It’s another one of those typically cold, grey April evenings in central Birmingham. Slowly darkening skies, a distinct chill in the air, and a dense pall of doom hanging over The Asylum as it’s clear that first band Khost are already on as I arrive. Luckily, the band are only a couple of songs in, but the slowly gathering crowd are already enraptured by the duo’s atmospheric industrial grind.
Akercocke in the West Midlands is an unusual sight, and as vocalist Jason Mendonca himself notes, it’s only the second time the band have played Birmingham in twenty-one years. Plunging straight into ‘Horns of Baphomet, their hour-long set is a battery of black and death metal blastbeats, insanely fast riffing, and piercing guitar solos, Mendonca’s vocals switching between deep, resonant clean tones, inhuman screams, and some deeply satanic mouth farting. At times, the sheer speed, volume and ferocity of their attack transform their songs into an inescapable, almost hypnotic wall of noise.
While songs like ‘Verdelet’ and ‘Enraptured by Evil’ enable drummer David Gray to prove yet again how he earned the nickname Blast Vader, guitarist Paul Scanlan stays pretty much rooted to the spot, so it’s left to keyboard player Sam Loynes and bassist Federico Benini to act as cheerleaders, both of them determined to whip the audience into a blur of satanic fury.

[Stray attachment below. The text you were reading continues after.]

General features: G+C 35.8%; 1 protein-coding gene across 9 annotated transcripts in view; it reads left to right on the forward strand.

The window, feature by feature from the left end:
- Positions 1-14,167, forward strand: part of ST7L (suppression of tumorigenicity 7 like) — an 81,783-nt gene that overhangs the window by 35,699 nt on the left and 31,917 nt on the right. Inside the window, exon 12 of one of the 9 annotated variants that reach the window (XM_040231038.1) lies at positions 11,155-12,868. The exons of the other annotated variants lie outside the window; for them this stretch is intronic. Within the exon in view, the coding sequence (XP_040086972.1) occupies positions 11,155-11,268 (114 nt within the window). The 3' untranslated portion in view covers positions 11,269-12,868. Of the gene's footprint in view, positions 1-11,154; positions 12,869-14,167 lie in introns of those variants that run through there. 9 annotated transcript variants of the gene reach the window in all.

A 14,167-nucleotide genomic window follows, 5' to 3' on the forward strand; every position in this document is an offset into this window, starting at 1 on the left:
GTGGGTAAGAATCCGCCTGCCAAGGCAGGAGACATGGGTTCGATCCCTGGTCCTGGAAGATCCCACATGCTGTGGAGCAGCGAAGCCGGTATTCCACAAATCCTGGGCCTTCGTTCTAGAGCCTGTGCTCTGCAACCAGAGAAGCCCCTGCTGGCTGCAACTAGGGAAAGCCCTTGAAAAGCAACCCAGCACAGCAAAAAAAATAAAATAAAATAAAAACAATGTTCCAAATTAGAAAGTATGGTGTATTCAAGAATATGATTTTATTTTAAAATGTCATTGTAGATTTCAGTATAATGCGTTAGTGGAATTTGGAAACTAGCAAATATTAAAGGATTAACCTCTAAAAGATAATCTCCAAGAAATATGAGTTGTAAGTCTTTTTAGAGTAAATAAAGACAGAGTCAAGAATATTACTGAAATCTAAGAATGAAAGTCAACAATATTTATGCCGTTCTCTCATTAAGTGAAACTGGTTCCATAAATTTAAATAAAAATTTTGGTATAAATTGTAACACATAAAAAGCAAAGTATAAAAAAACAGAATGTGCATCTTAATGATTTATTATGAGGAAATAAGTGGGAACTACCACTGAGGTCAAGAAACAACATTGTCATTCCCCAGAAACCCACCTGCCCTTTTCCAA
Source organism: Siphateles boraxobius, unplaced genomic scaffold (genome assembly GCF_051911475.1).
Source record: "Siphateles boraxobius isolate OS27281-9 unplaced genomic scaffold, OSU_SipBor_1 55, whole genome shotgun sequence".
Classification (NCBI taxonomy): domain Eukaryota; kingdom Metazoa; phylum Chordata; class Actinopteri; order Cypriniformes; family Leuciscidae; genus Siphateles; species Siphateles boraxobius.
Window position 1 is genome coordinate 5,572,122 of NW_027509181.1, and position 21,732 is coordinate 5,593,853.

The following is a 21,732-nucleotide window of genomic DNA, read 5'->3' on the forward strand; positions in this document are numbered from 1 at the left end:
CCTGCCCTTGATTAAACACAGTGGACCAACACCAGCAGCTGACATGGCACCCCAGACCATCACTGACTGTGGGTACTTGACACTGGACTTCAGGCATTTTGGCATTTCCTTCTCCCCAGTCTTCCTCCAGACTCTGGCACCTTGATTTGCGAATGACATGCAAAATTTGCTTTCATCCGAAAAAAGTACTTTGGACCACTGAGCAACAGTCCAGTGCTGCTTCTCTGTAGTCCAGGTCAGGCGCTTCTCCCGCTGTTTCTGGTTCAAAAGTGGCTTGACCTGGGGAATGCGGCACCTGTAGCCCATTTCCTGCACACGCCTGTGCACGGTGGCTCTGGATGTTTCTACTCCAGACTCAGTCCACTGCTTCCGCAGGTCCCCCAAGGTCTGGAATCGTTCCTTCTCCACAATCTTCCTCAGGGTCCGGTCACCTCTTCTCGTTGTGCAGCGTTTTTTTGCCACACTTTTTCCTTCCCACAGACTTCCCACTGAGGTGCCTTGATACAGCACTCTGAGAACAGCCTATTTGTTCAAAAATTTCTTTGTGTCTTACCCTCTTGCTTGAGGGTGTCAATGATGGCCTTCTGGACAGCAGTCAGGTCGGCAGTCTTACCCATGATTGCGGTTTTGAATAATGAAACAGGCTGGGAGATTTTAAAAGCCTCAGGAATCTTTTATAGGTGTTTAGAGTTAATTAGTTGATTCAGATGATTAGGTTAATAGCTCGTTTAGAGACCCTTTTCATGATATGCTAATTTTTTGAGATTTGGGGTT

Back in their hometown, local boys Anaal Nathrakh step onstage to a full capacity Asylum, and within seconds of opener ‘Obscene as Cancer’, have already begun to tear it a brand new anus. “Can we have some more crowd surfers please?” guitarist Mick Kenney politely asks at regular intervals, the drunken crowd obliging as the front of the venue frequently becomes a veritable war zone for security, who until now had experienced a relatively quiet night.
Frontman Dave Hunt is on top form, giving a random shout out to the #17 bus, as well as highlighting the differences between a hometown show and playing abroad. “We play in other places more often than we play at home, so usually we go like, “Hello, we’re a band from where Black Sabbath came from” and everyone goes ‘waheeyy!’. Whereas you lot go like, ‘what, Aston? Yeah, whatever.’”
As the songs gather in intensity, the crowd responds in kind as a tumultuous maelstrom of legs, heads and elbows are dragged inelegantly over the barrier to the likes of ‘Depravity Favours the Bold’, ‘Monstrum in Animo’, ‘In the Constellation of the Black Widow’, ‘Forging Towards The Sunset’, ‘Hold Your Children Close and Pray for Oblivion’, and an unbelievably brutal ‘Forward!’ Finishing their set with an appropriately violent ‘Between Shit and Piss We Are Born’, Dave explains the pantomime of the encore before Mick chimes in with “I need a wee wee”, exiting the stage with a cheeky grin.
As promised, the band – currently acting as a five-piece – return a few short minutes later to smash through ‘Do Not Speak” and ‘Idol’, before eventually closing the show with an utterly barbaric version of ‘The Joystream’. For all of his piss-taking about rock show clichés, Dave remains 100% sincere about his feelings of gratitude to those who have turned out to support them, and the Brummie fans return the compliment, noisily cheering their heroes off with beer-soaked applause.
WORDS AND PHOTOS BY GARY ALCOCK